Wichita State Shockers

Gregg Marshall updates WSU’s progress before first full practice: ‘We’re way ahead’

The Wichita State men’s basketball team started its first full practice of the 2019-20 season Tuesday at Koch Arena.

But coach Gregg Marshall isn’t planning an all-out affair for the Shockers. Instead, Marshall said he actually toned things down this week.

That’s because WSU is so far ahead of schedule at this point of the season compared to years past. A 2018 rule change allows college basketball teams to practice four hours per week (up from two) during the summer.

Marshall said those four hours were used efficiently by the Shockers, who are transitioning six newcomers — five freshmen and a junior-college transfer — to the program.

WSU has its Saturday scrimmage at 11 a.m. on Oct. 5, then plays its lone exhibition game against Northeastern State on Oct. 29. The first regular-season game is Nov. 5 at Koch Arena against against Omaha.

“The new rule has come along at a wonderful time,” Marshall said Tuesday.

“We’re way ahead because of all of the work we’ve been able to do this summer. We’re way ahead of where we would be in the past. In the past, you did it the Friday closest to October 15 and then you just went full bore because you didn’t really have them until then.

Marshall said the rule also helped last season’s team, which had a rocky 7-5 start in nonconference play and then lost six of its first seven games in the American Athletic Conference.

WSU ended the season winning 14 of 18 games, which included a trip to the National Invitation Tournament semifinals in New York City.

“You didn’t see it early in the season last year, but by the end of the season you saw some marked improvement,” Marshall said. “Well, that doesn’t happen unless you’re able to practice a couple hours in June and July.

“We were able to do that again this year and this group of new players have picked things up very well. Maybe we’ve taught it a little slower and a little more thoroughly. Hopefully adding their talent and their understanding of what we’re trying to do, you won’t see quite as slow of start as we had last year.”

WSU is still extremely young — 10 of 13 scholarship players are freshmen or sophomores — but this season they have more returning experience.

Jaime Echenique, a 6-foot-11 senior center, averaged 9.2 points and 6.0 rebounds last season and has fully healed from a foot injury that slowed him at the end of last season. Dexter Dennis, Jamarius Burton, Erik Stevenson, Morris Udeze and Isaiah Poor Bear-Chandler are expected to carry a larger load this year as sophomores. Asbjorn Midtgaard, a 7-foot junior, is the longest-tenured player in the program and showed flashes during conference play last season.

The main challenge facing WSU is replacing the scoring load left by McDuffie and Samajae Haynes-Jones, who averaged a combined 30 points. Marshall said Tuesday he isn’t sure if the answer is one or two players, but he does feel more confident having so many returning players as options.

“It takes a little stress off because we’ve got some guys who you know how they’re going to react to live bullets,” Marshall said. “Last year we just threw them in. They had never experienced Koch Arena, never experienced going on the road, never experienced college basketball. Now we have more guys who we know what to expect from when we get in real competitive situations.”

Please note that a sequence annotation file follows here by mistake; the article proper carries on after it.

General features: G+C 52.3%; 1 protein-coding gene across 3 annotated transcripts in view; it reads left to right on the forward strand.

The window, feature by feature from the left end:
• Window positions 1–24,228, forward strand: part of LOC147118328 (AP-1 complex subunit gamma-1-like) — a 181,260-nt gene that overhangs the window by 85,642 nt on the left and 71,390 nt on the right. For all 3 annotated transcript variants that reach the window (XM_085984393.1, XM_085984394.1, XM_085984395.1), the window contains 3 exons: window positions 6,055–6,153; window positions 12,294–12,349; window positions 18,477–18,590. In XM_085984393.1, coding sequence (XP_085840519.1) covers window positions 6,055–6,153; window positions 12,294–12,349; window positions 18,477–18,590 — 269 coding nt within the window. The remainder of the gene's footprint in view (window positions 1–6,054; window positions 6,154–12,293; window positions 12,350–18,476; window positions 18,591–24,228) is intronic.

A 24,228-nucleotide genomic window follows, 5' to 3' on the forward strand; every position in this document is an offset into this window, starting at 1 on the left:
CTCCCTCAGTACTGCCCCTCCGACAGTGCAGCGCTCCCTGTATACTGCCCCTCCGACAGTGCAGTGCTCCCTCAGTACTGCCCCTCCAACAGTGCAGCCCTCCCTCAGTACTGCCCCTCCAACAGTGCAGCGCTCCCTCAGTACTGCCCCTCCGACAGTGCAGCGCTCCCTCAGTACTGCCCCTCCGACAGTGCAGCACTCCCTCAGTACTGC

The Shockers also add an influx of talent with Marshall’s highly regarded recruiting class. Trey Wade is a junior-college transfer who is expected to soak up many of the minutes left behind by Markis McDuffie at power forward. Tyson Etienne, Grant Sherfield and Noah Fernandes are all talented guards, while DeAntoni Gordon and Josaphat Bilay are skilled forwards.

Marshall was complimentary of the talent and intelligence level of the newcomers, but that doesn’t mean they’ve been perfect. The freshmen guards in particular have drawn the ire of Marshall in recent practices after failing to get back on defense after missing a shot and allowing the other team to execute a fast break layup.

“To me, that’s just a simple knowledge of basketball,” Marshall said. “It doesn’t really make sense with the intelligence that these freshmen play with, but we just have to have them understand you’re not offensive rebounding as a point guard. You’re always back between the top of the key and the middle circle, making sure to keep everything in front of you. We call deeper than the deepest, so they don’t let them lay the ball in or dunk it. We want to make them take a highly contested jump shot.”

Marshall also updated the offseason injury report:

  • Udeze has fully recovered from the shoulder surgery that prematurely ended his freshman season. “Mo’s shoulder is fine,” Marshall said. “He’s really looking good.”
  • Echenique and Midtgaard both dealt with foot injuries and “were shut down awhile” this offseason, but both are fine now.
  • Etienne and Fernandes have both battled sprained ankles this summer. Etienne is fully recovered now, while Fernandes sat out Monday’s practice but Marshall said he expected him to return on Tuesday.

All in all, Marshall was upbeat and sounding optimistic about the new-look Shockers heading into the first full practice.

“But we’ve got 70% of our system in and it’s only September 24. Now it’s a matter of backing off a little bit and I’ve got to be smart because when you go a lot in June and July, there’s very little time off. I have to make sure they’re not pounding themselves too much, so we’ll do more dummy stuff and 5-on-0 stuff opposed to combat.”

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